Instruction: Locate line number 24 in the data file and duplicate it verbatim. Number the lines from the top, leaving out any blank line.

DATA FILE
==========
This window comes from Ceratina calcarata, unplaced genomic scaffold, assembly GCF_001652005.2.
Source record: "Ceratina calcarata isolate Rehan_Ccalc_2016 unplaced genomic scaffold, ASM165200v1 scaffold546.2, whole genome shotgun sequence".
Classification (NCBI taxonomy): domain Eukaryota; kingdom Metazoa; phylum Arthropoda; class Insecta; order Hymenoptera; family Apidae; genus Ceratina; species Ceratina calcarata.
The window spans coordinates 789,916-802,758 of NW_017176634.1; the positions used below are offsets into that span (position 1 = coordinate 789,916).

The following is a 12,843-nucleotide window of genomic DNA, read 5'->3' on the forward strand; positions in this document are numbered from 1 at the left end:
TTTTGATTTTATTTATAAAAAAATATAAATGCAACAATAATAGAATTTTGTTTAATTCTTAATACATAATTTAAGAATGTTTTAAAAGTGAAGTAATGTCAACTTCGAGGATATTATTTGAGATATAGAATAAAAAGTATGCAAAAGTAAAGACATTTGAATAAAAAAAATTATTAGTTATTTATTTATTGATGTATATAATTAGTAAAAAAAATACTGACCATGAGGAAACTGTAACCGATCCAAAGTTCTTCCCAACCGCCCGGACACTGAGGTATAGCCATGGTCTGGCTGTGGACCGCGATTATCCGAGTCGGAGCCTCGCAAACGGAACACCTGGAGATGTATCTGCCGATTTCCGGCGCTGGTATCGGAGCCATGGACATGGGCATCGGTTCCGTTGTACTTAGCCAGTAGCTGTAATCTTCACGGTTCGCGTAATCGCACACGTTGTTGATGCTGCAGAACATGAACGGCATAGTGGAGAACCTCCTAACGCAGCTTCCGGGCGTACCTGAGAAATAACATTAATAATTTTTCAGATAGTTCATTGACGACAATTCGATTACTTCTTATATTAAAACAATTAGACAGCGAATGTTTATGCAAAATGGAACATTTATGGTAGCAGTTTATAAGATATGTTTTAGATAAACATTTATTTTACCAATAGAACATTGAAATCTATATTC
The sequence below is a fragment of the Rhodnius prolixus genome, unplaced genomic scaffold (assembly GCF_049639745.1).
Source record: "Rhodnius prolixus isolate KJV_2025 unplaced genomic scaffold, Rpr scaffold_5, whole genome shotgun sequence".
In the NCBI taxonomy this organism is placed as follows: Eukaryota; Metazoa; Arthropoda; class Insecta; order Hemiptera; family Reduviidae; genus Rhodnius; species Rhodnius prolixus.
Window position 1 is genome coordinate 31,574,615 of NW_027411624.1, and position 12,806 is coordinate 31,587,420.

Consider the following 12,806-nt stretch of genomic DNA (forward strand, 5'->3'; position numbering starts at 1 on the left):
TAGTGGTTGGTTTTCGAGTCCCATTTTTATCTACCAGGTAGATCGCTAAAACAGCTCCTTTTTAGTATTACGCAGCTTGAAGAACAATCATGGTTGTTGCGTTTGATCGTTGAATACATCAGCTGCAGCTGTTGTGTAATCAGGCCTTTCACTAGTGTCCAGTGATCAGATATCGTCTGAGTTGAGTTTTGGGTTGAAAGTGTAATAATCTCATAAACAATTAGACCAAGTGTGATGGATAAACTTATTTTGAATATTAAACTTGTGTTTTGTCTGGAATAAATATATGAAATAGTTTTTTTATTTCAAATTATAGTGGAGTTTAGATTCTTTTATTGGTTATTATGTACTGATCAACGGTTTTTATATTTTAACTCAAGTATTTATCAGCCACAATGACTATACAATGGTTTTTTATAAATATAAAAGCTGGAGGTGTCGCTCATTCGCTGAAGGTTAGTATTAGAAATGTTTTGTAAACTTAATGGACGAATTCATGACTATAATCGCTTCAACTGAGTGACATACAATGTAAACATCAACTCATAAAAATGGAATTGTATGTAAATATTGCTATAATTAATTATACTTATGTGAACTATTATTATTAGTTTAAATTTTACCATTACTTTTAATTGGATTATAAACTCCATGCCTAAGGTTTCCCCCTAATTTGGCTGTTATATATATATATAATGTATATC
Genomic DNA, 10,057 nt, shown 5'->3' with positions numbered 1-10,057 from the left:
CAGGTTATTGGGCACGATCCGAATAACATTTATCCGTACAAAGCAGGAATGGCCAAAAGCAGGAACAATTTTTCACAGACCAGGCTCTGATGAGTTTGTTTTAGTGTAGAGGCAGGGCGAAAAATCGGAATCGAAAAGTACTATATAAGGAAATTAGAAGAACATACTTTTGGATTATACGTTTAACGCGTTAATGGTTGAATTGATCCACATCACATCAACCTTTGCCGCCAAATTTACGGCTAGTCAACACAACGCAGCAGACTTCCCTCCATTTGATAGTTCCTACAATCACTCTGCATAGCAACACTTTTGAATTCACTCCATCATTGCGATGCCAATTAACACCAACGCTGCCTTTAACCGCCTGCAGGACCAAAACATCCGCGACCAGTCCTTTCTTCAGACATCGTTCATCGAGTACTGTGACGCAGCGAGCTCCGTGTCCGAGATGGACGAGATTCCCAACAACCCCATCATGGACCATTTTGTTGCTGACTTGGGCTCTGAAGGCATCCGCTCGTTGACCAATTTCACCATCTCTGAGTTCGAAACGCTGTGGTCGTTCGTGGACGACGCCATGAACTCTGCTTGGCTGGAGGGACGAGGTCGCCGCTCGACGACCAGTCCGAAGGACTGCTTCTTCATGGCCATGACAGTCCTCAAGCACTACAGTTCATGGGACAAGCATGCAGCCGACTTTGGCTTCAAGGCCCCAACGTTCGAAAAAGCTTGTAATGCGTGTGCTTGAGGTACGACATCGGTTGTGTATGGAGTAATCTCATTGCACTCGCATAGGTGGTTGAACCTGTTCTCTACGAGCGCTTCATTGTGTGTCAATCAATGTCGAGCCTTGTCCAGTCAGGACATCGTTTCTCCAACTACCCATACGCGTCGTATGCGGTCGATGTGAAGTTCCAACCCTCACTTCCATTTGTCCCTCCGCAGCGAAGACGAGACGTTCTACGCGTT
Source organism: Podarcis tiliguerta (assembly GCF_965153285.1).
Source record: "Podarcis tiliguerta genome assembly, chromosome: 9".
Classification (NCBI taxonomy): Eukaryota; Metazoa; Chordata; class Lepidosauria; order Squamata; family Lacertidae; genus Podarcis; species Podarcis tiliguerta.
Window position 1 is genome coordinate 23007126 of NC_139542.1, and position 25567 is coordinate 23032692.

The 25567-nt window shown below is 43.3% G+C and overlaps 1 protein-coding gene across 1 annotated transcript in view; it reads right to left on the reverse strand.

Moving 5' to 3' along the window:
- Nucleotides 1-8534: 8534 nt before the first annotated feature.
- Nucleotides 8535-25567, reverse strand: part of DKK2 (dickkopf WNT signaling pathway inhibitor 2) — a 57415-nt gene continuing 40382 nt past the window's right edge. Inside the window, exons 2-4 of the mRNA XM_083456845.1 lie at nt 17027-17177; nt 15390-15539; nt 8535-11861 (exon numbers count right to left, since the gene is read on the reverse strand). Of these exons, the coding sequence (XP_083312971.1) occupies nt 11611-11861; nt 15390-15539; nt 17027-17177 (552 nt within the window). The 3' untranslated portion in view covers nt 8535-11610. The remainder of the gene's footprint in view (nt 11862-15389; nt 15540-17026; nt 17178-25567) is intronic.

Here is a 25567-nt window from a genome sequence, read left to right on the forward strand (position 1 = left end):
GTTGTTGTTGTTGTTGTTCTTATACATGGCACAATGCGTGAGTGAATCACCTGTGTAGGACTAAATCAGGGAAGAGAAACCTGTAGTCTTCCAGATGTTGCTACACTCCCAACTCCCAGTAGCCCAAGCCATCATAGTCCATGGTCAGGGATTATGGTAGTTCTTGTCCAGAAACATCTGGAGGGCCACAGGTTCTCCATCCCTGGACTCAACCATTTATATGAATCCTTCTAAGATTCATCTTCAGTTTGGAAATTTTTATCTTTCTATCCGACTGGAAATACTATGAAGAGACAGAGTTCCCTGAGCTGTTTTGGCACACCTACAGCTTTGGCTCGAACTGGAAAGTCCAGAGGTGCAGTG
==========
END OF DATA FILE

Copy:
GTTGTTGTTGTTGTTGTTCTTATACATGGCACAATGCGTGAGTGAATCACCTGTGTAGGACTAAATCAGGGAAGAGAAACCTGTAGTCTTCCAGATGTTGCTACACTCCCAACTCCCAGTAGCCCAAGCCATCATAGTCCATGGTCAGGGATTATGGTAGTTCTTGTCCAGAAACATCTGGAGGGCCACAGGTTCTCCATCCCTGGACTCAACCATTTATATGAATCCTTCTAAGATTCATCTTCAGTTTGGAAATTTTTATCTTTCTATCCGACTGGAAATACTATGAAGAGACAGAGTTCCCTGAGCTGTTTTGGCACACCTACAGCTTTGGCTCGAACTGGAAAGTCCAGAGGTGCAGTG